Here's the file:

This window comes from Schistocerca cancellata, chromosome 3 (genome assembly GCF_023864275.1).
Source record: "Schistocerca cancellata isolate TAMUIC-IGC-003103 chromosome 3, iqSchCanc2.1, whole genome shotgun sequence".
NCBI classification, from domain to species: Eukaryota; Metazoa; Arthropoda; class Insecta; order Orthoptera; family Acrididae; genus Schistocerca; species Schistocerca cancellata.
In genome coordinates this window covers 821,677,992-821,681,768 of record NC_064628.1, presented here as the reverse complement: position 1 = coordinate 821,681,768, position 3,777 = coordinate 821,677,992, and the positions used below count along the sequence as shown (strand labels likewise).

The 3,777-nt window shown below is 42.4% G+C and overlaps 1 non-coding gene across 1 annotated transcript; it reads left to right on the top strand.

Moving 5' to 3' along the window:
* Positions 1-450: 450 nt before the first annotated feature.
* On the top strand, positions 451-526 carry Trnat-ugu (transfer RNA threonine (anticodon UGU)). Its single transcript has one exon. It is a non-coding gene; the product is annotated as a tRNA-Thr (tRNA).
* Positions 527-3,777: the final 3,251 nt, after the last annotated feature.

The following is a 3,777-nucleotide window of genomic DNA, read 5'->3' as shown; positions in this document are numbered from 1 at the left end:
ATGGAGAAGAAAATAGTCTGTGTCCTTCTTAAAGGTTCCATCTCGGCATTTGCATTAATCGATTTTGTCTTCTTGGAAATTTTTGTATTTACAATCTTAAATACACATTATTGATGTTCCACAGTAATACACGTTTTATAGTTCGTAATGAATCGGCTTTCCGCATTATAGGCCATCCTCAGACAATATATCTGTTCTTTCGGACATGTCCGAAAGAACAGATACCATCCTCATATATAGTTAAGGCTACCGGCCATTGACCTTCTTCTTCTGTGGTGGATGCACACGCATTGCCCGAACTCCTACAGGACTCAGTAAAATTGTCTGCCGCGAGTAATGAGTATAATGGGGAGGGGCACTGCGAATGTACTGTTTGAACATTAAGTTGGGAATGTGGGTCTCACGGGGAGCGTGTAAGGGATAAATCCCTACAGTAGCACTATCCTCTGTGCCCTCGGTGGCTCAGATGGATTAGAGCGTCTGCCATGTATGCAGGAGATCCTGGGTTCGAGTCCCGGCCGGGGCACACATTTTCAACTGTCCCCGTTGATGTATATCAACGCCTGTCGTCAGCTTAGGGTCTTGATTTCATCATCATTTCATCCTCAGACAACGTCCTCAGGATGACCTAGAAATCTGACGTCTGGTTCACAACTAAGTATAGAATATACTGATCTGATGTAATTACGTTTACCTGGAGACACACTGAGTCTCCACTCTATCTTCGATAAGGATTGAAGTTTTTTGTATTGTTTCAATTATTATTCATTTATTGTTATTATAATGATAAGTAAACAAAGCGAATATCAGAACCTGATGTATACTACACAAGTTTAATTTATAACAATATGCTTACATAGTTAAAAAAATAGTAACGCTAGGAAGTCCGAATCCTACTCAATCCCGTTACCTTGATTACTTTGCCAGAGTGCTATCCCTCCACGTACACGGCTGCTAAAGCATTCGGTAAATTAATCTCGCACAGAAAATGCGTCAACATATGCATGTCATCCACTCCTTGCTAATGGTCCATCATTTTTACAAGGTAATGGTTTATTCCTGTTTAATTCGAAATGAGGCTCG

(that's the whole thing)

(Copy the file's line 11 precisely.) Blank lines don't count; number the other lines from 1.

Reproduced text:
ATGGAGAAGAAAATAGTCTGTGTCCTTCTTAAAGGTTCCATCTCGGCATTTGCATTAATCGATTTTGTCTTCTTGGAAATTTTTGTATTTACAATCTTAAATACACATTATTGATGTTCCACAGTAATACACGTTTTATAGTTCGTAATGAATCGGCTTTCCGCATTATAGGCCATCCTCAGACAATATATCTGTTCTTTCGGACATGTCCGAAAGAACAGATACCATCCTCATATATAGTTAAGGCTACCGGCCATTGACCTTCTTCTTCTGTGGTGGATGCACACGCATTGCCCGAACTCCTACAGGACTCAGTAAAATTGTCTGCCGCGAGTAATGAGTATAATGGGGAGGGGCACTGCGAATGTACTGTTTGAACATTAAGTTGGGAATGTGGGTCTCACGGGGAGCGTGTAAGGGATAAATCCCTACAGTAGCACTATCCTCTGTGCCCTCGGTGGCTCAGATGGATTAGAGCGTCTGCCATGTATGCAGGAGATCCTGGGTTCGAGTCCCGGCCGGGGCACACATTTTCAACTGTCCCCGTTGATGTATATCAACGCCTGTCGTCAGCTTAGGGTCTTGATTTCATCATCATTTCATCCTCAGACAACGTCCTCAGGATGACCTAGAAATCTGACGTCTGGTTCACAACTAAGTATAGAATATACTGATCTGATGTAATTACGTTTACCTGGAGACACACTGAGTCTCCACTCTATCTTCGATAAGGATTGAAGTTTTTTGTATTGTTTCAATTATTATTCATTTATTGTTATTATAATGATAAGTAAACAAAGCGAATATCAGAACCTGATGTATACTACACAAGTTTAATTTATAACAATATGCTTACATAGTTAAAAAAATAGTAACGCTAGGAAGTCCGAATCCTACTCAATCCCGTTACCTTGATTACTTTGCCAGAGTGCTATCCCTCCACGTACACGGCTGCTAAAGCATTCGGTAAATTAATCTCGCACAGAAAATGCGTCAACATATGCATGTCATCCACTCCTTGCTAATGGTCCATCATTTTTACAAGGTAATGGTTTATTCCTGTTTAATTCGAAATGAGGCTCG